I need help on the "two pairs approach".... i just use 30!! moves to get the 2 pairs and solve edges!
edit: Now 15
Last edited by Sa967St; 02-21-2013 at 10:40 AM. Reason: post merge
The best way I found to keep from destroying your pairs is to hide them. You can look at this as hiding, or you can look at it as placing incorrect corner pieces on the side your going to turn such that if you were using the right and U sides, the top right 3 pieces would not be correct. I see it both ways, depending on the case. If your using the right side and U moves to move your edges, use the left side to hide the pairs. You must remember to bring your pairs back up after you switch the edge you hid the pair to switch.
I learned Heise about a week ago, I must say that it makes your F2L/Cross a little bit more efficient in CFOP, but where it really pays off is in the LL, if I see optimal Heise cases coming, then I switch to Heise and solve the LL in like 15-20 moves, averting my 40 move 3-look fail method of CFOP. It also made WV tactics and edges-last (Roux, Waterman) a walk in the park.
But anyway, I've been having small problems with two pairs when there is an inverted pair, or in any case where two pairs (often i get three or four pairs inadvertently) are in an L shape. I can tell that the one-pair approach will alleviate all such problems, but no one on earth (meaning Youtube) uses or appears to understand one-pair. If anyone here uses it, what is the thought process or jist of things when you are doing it?
I'm not asking for a bunch of algs, more of a what to look at first or how you think about permuting those edges on the path to matching the second pair.
When doing the 2 pairs at the same time, sometimes you can put one of the pairs into the F2L slot and make things much easier. If you have an edge in the slot that has the top color in it, this limits your moves because you don't want to break the edge orientation. You could try getting the edge that goes into the slot in it so that you can change your EO to a different axis. If you can't do this, you could try doing a move to unmatch a 2x2x3 block in your F2L, moving the slot, so you can then place one of the pairs in the slot an solve all of the edges. You would then undo your move to unmatch the block and porceed as normal. Whatever option you choose just depends on where your pairs are.
With the one pairs approach, you can very easily get the pair solved and the edges solved with experience. It is only comparable move count wise if you have a very good corner setup afterwards. It is mostly just for ease of recognition.
I tend to try and see if there are any easily matchable pairs and what I find affects what approach I will use. most of the time, the two pairs approach will weild the best results. I have occasionaly used the one pair or no pair approach if I see that the edges are a move or two away from being solved, and I'd rather not go out of my way trying to match a pair when it would take just as many moves as an added commutator afterwards. Do not forget that you can also solve some edges and some corners and use a commutator with edges to match up the edges. I mainly use this when I don't already have edges oriented.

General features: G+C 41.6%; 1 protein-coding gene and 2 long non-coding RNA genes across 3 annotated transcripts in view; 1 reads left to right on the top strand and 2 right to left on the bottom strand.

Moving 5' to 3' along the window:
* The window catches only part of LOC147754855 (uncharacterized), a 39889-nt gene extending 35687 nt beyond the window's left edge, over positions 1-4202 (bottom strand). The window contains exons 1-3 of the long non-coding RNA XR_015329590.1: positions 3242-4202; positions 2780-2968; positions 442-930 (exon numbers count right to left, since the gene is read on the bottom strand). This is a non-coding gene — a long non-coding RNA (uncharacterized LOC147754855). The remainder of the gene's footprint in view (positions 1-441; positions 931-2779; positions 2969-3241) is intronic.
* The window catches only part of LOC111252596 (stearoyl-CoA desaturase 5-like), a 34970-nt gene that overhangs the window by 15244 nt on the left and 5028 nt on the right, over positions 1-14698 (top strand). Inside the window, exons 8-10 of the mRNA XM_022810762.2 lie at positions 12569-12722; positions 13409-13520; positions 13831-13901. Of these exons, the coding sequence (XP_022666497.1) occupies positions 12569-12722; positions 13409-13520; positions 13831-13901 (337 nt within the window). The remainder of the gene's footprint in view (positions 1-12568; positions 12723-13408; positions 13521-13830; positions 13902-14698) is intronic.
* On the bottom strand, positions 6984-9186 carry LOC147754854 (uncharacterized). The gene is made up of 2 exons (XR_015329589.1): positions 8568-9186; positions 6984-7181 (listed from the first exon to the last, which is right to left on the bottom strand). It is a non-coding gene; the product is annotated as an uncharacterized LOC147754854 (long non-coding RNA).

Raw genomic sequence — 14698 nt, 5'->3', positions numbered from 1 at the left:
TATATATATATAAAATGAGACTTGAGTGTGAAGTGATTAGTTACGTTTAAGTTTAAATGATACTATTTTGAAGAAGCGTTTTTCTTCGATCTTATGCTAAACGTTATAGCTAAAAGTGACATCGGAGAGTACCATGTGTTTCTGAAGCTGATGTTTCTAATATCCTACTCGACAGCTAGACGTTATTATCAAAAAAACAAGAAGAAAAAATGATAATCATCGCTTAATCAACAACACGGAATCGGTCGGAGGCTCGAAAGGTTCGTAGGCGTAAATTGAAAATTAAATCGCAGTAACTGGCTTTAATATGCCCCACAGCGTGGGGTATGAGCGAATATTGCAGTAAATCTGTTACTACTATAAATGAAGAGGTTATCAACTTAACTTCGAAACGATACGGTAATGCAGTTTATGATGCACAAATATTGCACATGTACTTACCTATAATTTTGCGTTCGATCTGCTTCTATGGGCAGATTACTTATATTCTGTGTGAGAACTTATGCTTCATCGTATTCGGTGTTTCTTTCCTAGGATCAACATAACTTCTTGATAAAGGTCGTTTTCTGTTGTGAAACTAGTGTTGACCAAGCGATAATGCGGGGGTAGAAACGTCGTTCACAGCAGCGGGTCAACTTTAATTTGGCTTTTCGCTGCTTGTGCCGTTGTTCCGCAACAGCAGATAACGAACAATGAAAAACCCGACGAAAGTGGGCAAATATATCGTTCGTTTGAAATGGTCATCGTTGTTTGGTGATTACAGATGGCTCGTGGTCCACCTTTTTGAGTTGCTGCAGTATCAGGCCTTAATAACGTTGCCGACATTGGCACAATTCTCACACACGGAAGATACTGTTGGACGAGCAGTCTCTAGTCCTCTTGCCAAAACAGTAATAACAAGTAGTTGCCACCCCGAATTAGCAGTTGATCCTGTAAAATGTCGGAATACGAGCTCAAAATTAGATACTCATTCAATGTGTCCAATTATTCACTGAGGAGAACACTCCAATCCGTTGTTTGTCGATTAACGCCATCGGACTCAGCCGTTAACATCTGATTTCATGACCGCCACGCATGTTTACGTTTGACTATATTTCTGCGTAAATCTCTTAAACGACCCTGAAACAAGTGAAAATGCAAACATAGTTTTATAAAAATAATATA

If you end up with many pairs without trying to, you can either continue on without stopping with the pairs you are doing if you don't want to have to re-recognize the case. You could also look for 2 pairs that are easy to keep solved while solving the edge permutation.
One very useful tool is to hide pairs in the F2L, while bringing up part of the F2L, but in a different position. An example would be hiding a pair in the UL and ULF position making it become UL and UBL by doing an L move. You will have to solve the edges such that you can actually solve them by undoing your L move. You need to make sure that you dont use a side to hide a pair that will interfere with the side you are using to permute edges. You can also do this to 2 pairs at once. If you have a pair in the UL ULB position and the UB UBR position, you can do L' U' L' to change the pairs making them face the other direction.
Another way of thinking of the same thing mentioned above is to think that you need all of the pieces in the layer your going to turn to be unsolved pieces. I really am not sure at all how to explain this.
I hope that atleast some of this made sense. I would love to make a in depth tutorial on commutators and heise, but I don't have a camera.
a lot of those tactics i use, but i'll add that usually one of the pairs i'm keeping is the one that belongs in the F2L slot. this makes hiding it difficult when you have to pull it down
the other thing is that commutators are easy for me, so even if there is some bizarre outcome, it still usually has a one or two move conjugate
what i was asking was more along the lines of "what do you look for in the recognition?" more in the sense of "how to tell which out of the like 20 possible G-perms you have" instead of "what's the alg for this G-perm"